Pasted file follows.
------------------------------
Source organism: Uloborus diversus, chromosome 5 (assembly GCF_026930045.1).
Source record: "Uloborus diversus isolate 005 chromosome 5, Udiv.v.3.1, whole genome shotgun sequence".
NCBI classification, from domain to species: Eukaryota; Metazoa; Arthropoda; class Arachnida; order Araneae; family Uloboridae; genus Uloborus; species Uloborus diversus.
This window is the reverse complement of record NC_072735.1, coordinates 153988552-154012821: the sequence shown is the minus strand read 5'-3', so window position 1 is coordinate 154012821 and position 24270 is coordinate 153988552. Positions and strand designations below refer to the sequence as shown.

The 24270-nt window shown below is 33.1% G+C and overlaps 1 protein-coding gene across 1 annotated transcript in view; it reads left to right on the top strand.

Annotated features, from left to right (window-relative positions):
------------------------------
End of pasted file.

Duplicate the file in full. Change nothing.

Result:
Source organism: Uloborus diversus, chromosome 5 (assembly GCF_026930045.1).
Source record: "Uloborus diversus isolate 005 chromosome 5, Udiv.v.3.1, whole genome shotgun sequence".
NCBI classification, from domain to species: Eukaryota; Metazoa; Arthropoda; class Arachnida; order Araneae; family Uloboridae; genus Uloborus; species Uloborus diversus.
This window is the reverse complement of record NC_072735.1, coordinates 153988552-154012821: the sequence shown is the minus strand read 5'-3', so window position 1 is coordinate 154012821 and position 24270 is coordinate 153988552. Positions and strand designations below refer to the sequence as shown.

The 24270-nt window shown below is 33.1% G+C and overlaps 1 protein-coding gene across 1 annotated transcript in view; it reads left to right on the top strand.

Annotated features, from left to right (window-relative positions):